Grassley Opens Up on Obama Lunch
By Shailagh Murray
Usually White House meetings yield only a trickle of details. But today Sen. Charles Grassley (R-Iowa) provided a colorful play-by-play of his hour-long lunch with President Obama.
The 75-year-old Republican, who is the ranking member on the Senate Finance Committee, twittered this after his lunch today with Obama, Vice President Biden, and Finance Chairman Max Baucus (D-Mont.): "Just had a hamburger w obama at WH. Hour lunch discussing health care reform and four Ag/EPA issues."
Later, in a lengthy interview with Radio Iowa, Grassley set the scene: "We were in a small room that presumably is where . . . three or four people meet to have lunch," he said. "No staff was present."
Grassley said the meeting's primary focus was more procedure, rather than policy, primarily about the challenges of moving a health care bill this summer. He said he urged Obama to add his own voice and leverage. "The president needs to be in the center of this thing to move things along," Grassley said he urged Obama.
Grassley said Obama assured him that the White House was sincere about not wanting to resort to a special budget rule known as reconciliation to push health-care reform through the Senate. The rule would protect the legislation from a Senate filibuster, and has been used many times over the years by both parties to ease the path of complex and controversial bills.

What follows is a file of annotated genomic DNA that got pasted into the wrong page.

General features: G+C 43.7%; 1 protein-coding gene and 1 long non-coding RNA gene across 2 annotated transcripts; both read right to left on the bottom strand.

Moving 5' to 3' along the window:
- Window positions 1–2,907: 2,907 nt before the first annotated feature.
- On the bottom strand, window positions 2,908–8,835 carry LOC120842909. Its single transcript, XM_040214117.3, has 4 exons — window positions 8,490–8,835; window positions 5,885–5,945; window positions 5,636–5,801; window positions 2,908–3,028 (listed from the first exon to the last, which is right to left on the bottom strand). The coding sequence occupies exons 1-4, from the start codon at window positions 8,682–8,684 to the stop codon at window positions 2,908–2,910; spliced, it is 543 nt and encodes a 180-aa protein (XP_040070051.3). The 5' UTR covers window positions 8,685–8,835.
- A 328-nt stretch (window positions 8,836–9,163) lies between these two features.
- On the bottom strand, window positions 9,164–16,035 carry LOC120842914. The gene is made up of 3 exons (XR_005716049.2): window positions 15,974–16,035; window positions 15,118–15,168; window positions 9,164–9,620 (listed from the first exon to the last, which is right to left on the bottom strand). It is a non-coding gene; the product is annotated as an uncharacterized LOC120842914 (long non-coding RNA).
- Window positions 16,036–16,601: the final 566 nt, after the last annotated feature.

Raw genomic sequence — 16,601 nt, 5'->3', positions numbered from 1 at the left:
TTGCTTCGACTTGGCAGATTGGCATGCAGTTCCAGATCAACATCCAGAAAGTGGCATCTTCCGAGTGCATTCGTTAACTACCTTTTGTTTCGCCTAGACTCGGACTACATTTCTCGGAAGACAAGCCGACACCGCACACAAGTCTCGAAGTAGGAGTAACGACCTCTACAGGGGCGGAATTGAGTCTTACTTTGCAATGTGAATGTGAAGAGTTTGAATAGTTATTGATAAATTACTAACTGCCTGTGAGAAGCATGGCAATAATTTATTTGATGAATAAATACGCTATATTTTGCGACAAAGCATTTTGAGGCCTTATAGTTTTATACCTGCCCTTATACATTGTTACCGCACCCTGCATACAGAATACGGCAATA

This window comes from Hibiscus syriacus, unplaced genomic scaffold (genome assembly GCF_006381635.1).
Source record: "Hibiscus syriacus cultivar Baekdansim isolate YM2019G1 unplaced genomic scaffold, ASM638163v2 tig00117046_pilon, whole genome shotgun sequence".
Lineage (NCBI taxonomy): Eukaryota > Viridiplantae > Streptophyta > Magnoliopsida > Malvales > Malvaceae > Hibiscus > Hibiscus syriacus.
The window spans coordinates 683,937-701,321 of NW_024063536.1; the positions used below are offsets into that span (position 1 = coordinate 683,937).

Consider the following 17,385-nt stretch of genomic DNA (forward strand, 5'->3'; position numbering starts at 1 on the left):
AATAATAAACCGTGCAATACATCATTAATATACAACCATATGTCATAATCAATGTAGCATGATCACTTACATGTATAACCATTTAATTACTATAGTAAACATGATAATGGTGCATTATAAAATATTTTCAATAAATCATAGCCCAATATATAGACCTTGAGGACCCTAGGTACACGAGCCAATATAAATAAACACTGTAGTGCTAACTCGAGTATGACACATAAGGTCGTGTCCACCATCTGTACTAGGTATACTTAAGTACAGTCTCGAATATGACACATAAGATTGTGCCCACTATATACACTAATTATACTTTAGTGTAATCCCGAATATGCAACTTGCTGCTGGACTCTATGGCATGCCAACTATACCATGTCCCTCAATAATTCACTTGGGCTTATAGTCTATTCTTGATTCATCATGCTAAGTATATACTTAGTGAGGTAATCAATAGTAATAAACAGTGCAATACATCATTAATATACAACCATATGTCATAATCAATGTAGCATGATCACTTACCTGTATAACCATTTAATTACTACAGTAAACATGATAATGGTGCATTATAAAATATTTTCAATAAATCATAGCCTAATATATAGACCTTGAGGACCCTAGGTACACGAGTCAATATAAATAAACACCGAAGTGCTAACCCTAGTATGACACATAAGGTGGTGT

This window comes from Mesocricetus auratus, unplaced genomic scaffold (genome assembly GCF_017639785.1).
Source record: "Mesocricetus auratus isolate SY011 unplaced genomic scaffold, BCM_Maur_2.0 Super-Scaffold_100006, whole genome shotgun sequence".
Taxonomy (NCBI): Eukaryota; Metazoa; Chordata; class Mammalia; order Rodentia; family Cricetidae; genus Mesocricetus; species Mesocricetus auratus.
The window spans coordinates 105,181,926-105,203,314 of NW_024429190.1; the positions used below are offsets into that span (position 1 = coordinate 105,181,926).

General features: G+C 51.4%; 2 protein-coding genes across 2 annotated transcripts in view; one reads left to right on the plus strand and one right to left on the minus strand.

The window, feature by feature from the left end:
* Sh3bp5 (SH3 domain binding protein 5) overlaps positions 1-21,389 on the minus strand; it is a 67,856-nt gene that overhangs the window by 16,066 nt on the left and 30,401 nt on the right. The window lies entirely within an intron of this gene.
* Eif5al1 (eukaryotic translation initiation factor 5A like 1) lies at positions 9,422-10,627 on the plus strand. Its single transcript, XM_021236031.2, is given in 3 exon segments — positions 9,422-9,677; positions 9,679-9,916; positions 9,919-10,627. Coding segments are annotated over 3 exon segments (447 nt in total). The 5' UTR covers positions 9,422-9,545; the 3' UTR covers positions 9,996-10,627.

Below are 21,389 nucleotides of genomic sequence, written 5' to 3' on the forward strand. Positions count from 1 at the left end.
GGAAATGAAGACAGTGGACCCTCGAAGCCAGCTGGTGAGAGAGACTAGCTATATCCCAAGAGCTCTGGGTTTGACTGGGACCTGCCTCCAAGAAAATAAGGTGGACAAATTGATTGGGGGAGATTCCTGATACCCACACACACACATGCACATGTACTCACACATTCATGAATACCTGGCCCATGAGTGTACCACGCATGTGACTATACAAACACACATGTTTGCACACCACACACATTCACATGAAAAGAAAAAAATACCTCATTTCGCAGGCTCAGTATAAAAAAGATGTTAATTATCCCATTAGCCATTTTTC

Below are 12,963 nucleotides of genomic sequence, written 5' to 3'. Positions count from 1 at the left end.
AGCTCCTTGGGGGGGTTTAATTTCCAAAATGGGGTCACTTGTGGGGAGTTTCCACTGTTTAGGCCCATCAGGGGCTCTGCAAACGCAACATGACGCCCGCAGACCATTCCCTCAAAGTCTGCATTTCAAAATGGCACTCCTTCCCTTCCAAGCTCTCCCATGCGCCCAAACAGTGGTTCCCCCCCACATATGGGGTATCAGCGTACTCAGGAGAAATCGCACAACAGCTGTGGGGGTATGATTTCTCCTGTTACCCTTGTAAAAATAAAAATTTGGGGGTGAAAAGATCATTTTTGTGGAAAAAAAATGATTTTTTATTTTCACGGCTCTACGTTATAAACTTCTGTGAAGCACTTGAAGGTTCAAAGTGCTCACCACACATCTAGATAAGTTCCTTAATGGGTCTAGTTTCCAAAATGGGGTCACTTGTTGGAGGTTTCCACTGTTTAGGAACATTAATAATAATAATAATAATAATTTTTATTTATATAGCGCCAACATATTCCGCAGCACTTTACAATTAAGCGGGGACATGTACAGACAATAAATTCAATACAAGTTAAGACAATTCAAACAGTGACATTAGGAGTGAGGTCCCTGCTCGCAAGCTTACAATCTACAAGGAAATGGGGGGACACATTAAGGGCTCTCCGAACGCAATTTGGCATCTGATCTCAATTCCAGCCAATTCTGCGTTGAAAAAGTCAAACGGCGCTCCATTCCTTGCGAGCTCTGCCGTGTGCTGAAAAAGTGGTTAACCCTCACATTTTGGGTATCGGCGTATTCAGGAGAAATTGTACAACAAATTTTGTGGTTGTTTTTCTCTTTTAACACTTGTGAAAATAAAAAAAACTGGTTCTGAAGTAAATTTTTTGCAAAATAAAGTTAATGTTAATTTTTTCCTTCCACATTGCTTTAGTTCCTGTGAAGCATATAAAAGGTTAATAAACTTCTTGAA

But GOP senators, including Grassley, view reconciliation as the death knell for the bipartisan efforts now underway.
"I got a great deal of confidence that the White House prefers a bipartisan agreement," Grassley told Radio Iowa. "It's the difference between passing a bill by 51 or 52 votes versus 78 or 80 votes."
The senator said the prospect of a "public option" for health coverage was raised, as an alternative to private insurance, but remarked that when he called it a "major problem" for him and many of his GOP colleagues, "there was no indication of any line being drawn in the sand."
Grassley used his face time with Obama to raise a few agriculture issues related to the Environmental Protection Agency that had surfaced with his Iowa constituents. He also said the impending Supreme Court vacancy was discussed.
"The implication was that there's not going to be some -- so I want to make sure that this is an implication in my words and not in somebody else's words -- that it's not going to be somebody that's a bomb-thrower," said Grassley, a senior member of the Judiciary Committee.
But Grassley did hold back on one subject. Although he revealed his menu choice, he told Iowa Radio, "I'm not going to tell you what other people had . . . except they're more conscious of eating right than I am."
May 6, 2009; 5:33 PM ET
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